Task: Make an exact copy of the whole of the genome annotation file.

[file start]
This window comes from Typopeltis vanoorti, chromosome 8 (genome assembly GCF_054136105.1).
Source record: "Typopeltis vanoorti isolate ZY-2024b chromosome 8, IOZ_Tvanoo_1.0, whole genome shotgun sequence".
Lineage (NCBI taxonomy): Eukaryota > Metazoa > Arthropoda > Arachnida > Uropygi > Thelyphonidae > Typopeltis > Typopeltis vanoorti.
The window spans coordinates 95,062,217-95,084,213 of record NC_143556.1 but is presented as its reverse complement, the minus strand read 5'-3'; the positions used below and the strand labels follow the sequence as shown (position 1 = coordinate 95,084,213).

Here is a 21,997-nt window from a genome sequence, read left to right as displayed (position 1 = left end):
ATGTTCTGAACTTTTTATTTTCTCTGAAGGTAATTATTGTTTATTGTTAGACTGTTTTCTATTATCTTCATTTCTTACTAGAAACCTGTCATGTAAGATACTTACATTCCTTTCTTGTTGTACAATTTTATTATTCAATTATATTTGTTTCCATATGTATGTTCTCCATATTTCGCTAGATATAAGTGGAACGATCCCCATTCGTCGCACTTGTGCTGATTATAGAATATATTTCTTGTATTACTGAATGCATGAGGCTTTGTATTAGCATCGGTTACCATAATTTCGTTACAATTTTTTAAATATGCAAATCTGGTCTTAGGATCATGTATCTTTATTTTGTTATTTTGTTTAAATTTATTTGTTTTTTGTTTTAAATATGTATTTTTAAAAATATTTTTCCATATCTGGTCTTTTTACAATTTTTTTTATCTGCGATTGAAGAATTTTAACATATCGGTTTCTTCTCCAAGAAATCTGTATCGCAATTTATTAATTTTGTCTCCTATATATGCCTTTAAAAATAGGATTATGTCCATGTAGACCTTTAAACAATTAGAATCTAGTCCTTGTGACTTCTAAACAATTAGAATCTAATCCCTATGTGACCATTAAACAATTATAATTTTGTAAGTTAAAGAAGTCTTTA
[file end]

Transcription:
This window comes from Typopeltis vanoorti, chromosome 8 (genome assembly GCF_054136105.1).
Source record: "Typopeltis vanoorti isolate ZY-2024b chromosome 8, IOZ_Tvanoo_1.0, whole genome shotgun sequence".
Lineage (NCBI taxonomy): Eukaryota > Metazoa > Arthropoda > Arachnida > Uropygi > Thelyphonidae > Typopeltis > Typopeltis vanoorti.
The window spans coordinates 95,062,217-95,084,213 of record NC_143556.1 but is presented as its reverse complement, the minus strand read 5'-3'; the positions used below and the strand labels follow the sequence as shown (position 1 = coordinate 95,084,213).

Here is a 21,997-nt window from a genome sequence, read left to right as displayed (position 1 = left end):
ATGTTCTGAACTTTTTATTTTCTCTGAAGGTAATTATTGTTTATTGTTAGACTGTTTTCTATTATCTTCATTTCTTACTAGAAACCTGTCATGTAAGATACTTACATTCCTTTCTTGTTGTACAATTTTATTATTCAATTATATTTGTTTCCATATGTATGTTCTCCATATTTCGCTAGATATAAGTGGAACGATCCCCATTCGTCGCACTTGTGCTGATTATAGAATATATTTCTTGTATTACTGAATGCATGAGGCTTTGTATTAGCATCGGTTACCATAATTTCGTTACAATTTTTTAAATATGCAAATCTGGTCTTAGGATCATGTATCTTTATTTTGTTATTTTGTTTAAATTTATTTGTTTTTTGTTTTAAATATGTATTTTTAAAAATATTTTTCCATATCTGGTCTTTTTACAATTTTTTTTATCTGCGATTGAAGAATTTTAACATATCGGTTTCTTCTCCAAGAAATCTGTATCGCAATTTATTAATTTTGTCTCCTATATATGCCTTTAAAAATAGGATTATGTCCATGTAGACCTTTAAACAATTAGAATCTAGTCCTTGTGACTTCTAAACAATTAGAATCTAATCCCTATGTGACCATTAAACAATTATAATTTTGTAAGTTAAAGAAGTCTTTA